Researchers join hands with industry to measure the unknown
At the MAX IV Laboratory in Lund, researchers and industrial users from all over Sweden can conduct advanced experiments. In order to get more people to take advantage of this opportunity, Umeå University, as one of the nodes in the Vinnova Spirit project, wants to create working methods to facilitate knowledge sharing between academia and industry.
Text: Sara-Lena Brännström
PhD student Sana Elbashir assembles a sample in the experimental chamber at the Balder beamline, Max IV in Lund.
Inside the MAX IV synchrotron facility, it is possible to study virtually all materials: solid, liquid or gas. The well-defined wavelengths and broad energy spectra of the synchrotron light can be used for research on everything from pharmaceuticals to metals, mummies and the royal ship Vasa.
Umeå University is co-financing the facility, which is free for researchers to use after an application has been granted. Industry can also conduct experiments at MAX IV for a fee, but it requires a certain level of expertise to directly use the results produced.
The synchrotron is like a Swiss army knife with a huge number of different technologies that can be used by different researchers or industrial users.
It is difficult to say how many people from northern Sweden use MAX IV as the applications go directly to Lund.
“I think we could have more people using these techniques both in academia and industry. We have to find those who can evaluate the data, because that is usually the challenge,” says Nils Skoglund, senior lecturer at the Department of Applied Physics and Electronics at Umeå University.
Knowledge support for the industri
Apart from that, it can also be a matter of lack of knowledge about how the facility works, its benefits or how an application is made.
Nils Skoglund is involved in the Vinnova Spirit project, which has a government assignment to strengthen the industrial use of MAX IV and ESS (European Spallation Source, a neutron source that is under construction in Lund).
An important part of the project is to gather and build competence at Umeå University. The goal is a proposal on how the academy could act as a knowledge support for the industry and how it should be organized and financed.
The MAX IV Laboratory in Lund is open to researchers from all over Sweden.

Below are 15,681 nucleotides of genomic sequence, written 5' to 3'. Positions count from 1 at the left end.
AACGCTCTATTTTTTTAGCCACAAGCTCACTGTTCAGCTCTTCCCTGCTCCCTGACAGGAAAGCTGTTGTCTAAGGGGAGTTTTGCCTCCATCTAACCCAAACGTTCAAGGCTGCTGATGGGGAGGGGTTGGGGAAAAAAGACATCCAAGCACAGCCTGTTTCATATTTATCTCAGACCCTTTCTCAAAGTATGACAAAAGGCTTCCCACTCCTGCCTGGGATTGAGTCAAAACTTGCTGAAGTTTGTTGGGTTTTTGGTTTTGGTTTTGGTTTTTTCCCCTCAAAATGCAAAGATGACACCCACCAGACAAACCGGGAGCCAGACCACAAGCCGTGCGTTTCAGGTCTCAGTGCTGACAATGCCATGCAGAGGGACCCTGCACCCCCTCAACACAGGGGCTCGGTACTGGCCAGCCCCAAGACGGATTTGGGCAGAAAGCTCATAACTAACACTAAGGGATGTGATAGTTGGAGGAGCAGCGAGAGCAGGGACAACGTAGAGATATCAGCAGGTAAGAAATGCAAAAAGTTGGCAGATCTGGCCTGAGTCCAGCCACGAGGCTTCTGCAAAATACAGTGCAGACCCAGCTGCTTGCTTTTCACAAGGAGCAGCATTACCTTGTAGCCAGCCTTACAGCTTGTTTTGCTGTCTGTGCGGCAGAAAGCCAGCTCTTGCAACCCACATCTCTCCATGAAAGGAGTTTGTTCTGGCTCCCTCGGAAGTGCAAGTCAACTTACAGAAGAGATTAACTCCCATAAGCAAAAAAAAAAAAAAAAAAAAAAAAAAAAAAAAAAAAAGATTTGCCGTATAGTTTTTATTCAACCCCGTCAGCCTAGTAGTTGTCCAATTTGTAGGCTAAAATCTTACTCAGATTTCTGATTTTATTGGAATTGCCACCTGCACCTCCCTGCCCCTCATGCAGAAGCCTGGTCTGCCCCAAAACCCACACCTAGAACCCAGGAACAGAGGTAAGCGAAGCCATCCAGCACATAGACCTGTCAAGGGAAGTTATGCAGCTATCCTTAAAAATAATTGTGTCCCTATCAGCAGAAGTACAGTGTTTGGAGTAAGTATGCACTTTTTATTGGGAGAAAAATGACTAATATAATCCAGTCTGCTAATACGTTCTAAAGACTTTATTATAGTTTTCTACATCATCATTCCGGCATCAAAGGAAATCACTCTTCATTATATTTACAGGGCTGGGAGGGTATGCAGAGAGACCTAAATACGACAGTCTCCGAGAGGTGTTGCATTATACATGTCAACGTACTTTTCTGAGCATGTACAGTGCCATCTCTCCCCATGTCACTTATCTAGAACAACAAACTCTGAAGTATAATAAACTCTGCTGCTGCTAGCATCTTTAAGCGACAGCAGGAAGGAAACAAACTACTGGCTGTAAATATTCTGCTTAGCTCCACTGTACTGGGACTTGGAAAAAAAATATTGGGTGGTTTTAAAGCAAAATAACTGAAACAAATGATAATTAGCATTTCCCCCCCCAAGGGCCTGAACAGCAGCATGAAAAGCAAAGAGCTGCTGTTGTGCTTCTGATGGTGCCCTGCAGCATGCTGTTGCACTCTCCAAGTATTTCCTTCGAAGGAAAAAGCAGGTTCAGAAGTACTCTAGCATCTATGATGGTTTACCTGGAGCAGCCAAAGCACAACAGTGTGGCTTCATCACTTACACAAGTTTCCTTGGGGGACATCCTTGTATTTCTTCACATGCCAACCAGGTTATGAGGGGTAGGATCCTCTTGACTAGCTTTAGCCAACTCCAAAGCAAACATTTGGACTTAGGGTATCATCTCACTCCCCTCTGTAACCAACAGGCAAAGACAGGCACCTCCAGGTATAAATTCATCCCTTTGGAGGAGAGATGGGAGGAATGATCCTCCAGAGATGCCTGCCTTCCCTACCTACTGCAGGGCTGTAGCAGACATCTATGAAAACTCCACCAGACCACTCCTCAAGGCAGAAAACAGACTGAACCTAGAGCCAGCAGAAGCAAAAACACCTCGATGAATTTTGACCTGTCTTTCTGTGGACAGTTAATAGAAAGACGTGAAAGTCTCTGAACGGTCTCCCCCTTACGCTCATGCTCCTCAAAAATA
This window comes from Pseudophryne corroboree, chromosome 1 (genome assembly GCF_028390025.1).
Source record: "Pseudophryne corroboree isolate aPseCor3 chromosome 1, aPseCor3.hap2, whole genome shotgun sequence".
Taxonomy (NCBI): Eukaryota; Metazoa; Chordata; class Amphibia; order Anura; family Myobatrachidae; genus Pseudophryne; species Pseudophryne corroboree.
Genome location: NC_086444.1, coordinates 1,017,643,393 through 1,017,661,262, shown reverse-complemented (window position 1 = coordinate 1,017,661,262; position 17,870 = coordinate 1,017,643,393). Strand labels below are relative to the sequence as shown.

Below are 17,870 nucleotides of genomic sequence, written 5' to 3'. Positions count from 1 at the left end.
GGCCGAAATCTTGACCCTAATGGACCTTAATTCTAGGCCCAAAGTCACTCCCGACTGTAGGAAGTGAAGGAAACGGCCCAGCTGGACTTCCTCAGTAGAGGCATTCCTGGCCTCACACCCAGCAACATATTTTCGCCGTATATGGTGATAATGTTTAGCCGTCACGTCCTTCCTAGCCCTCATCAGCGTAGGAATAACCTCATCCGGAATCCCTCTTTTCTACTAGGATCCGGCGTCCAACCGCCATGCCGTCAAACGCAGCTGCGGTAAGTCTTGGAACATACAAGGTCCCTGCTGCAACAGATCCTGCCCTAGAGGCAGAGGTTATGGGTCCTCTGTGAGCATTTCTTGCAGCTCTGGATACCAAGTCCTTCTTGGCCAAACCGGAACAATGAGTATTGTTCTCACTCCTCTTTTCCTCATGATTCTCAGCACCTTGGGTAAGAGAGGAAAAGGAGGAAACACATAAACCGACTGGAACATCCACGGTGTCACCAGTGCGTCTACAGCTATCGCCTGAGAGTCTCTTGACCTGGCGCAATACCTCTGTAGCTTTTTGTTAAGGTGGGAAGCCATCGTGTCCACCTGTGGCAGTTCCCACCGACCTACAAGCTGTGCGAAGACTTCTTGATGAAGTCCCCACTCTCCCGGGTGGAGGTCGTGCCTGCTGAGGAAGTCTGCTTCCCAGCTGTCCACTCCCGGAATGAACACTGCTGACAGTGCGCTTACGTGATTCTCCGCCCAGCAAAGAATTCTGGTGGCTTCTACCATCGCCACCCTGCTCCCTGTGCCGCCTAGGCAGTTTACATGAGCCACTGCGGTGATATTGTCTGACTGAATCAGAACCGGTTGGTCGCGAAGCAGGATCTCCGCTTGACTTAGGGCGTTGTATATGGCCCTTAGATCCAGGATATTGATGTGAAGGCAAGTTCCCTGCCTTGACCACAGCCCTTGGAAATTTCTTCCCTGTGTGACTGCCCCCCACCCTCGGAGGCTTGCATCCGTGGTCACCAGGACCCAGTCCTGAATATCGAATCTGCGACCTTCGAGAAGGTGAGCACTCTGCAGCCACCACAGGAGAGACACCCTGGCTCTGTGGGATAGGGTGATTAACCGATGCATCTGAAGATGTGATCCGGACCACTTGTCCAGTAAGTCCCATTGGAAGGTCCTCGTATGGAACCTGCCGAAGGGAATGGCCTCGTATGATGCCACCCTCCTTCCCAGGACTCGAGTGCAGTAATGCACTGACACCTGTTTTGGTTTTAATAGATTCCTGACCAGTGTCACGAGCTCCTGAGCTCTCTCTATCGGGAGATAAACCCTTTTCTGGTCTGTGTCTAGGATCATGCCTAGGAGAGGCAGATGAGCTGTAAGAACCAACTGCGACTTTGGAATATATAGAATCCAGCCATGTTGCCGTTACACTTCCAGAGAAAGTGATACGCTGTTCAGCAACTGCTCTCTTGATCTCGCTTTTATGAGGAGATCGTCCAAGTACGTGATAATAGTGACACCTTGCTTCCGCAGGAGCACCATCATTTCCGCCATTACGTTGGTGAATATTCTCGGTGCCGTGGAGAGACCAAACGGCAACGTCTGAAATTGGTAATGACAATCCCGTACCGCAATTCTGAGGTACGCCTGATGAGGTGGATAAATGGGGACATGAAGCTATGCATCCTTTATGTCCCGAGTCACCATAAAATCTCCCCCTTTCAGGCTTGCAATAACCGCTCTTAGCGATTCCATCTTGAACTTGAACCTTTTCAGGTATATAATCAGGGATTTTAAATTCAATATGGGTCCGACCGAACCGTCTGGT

ImageMAX IV Laboratory
“The synchrotron is like a Swiss army knife with a huge number of different technologies that can be used by different researchers or industrial users. If you have a material that you want to know something about that you cannot measure at home in a regular laboratory, they often have an answer for you. Somewhere there is something that measures exactly what you are interested in. That is why we invest so much of our research budget in these facilities. If we don't use them, it also means that we don't take advantage of the research funding we have in Sweden. So how do we actually use our opportunities” says Nils Skoglund.
World's most powerful neutron source
MAX IV is the only synchrotron in Sweden and ESS will be the world's most powerful neutron source when it is completed. MAX IV is in use around the clock and has about 1000 users per year. There are over 300 employees and the researchers can get support and help with their experiments.
Recently, the PRISMAS PhD Programme was launched to train synchrotron experts on site at MAX IV. However, so far there are no shorter introductory courses for those who want to use the facility.
“How do we spread this knowledge to more people who only need it for one material and don’t want to dedicate their entire project to these methods? And how do we help each other to better understand what we can do with this technology? I hope that the Spirit project can contribute to working methods that broaden the use in academia and industry,” says Nils Skoglund.